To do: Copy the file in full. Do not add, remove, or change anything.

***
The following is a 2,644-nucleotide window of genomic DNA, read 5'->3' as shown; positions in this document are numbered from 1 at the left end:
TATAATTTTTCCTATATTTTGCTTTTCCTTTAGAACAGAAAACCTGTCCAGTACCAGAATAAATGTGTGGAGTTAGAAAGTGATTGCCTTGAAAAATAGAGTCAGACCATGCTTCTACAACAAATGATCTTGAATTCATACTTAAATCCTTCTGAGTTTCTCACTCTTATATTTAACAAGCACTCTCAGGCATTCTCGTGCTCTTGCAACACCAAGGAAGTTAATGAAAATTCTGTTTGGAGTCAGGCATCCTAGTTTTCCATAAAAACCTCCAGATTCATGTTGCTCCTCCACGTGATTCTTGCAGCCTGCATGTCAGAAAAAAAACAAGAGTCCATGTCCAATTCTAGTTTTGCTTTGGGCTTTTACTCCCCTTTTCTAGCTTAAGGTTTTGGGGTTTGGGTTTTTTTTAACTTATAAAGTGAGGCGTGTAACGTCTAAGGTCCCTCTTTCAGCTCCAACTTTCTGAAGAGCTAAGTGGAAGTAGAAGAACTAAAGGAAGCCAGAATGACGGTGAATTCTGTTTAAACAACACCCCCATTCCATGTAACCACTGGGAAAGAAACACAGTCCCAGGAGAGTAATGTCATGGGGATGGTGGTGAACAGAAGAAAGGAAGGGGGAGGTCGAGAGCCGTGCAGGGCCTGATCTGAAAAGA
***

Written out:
The following is a 2,644-nucleotide window of genomic DNA, read 5'->3' as shown; positions in this document are numbered from 1 at the left end:
TATAATTTTTCCTATATTTTGCTTTTCCTTTAGAACAGAAAACCTGTCCAGTACCAGAATAAATGTGTGGAGTTAGAAAGTGATTGCCTTGAAAAATAGAGTCAGACCATGCTTCTACAACAAATGATCTTGAATTCATACTTAAATCCTTCTGAGTTTCTCACTCTTATATTTAACAAGCACTCTCAGGCATTCTCGTGCTCTTGCAACACCAAGGAAGTTAATGAAAATTCTGTTTGGAGTCAGGCATCCTAGTTTTCCATAAAAACCTCCAGATTCATGTTGCTCCTCCACGTGATTCTTGCAGCCTGCATGTCAGAAAAAAAACAAGAGTCCATGTCCAATTCTAGTTTTGCTTTGGGCTTTTACTCCCCTTTTCTAGCTTAAGGTTTTGGGGTTTGGGTTTTTTTTAACTTATAAAGTGAGGCGTGTAACGTCTAAGGTCCCTCTTTCAGCTCCAACTTTCTGAAGAGCTAAGTGGAAGTAGAAGAACTAAAGGAAGCCAGAATGACGGTGAATTCTGTTTAAACAACACCCCCATTCCATGTAACCACTGGGAAAGAAACACAGTCCCAGGAGAGTAATGTCATGGGGATGGTGGTGAACAGAAGAAAGGAAGGGGGAGGTCGAGAGCCGTGCAGGGCCTGATCTGAAAAGA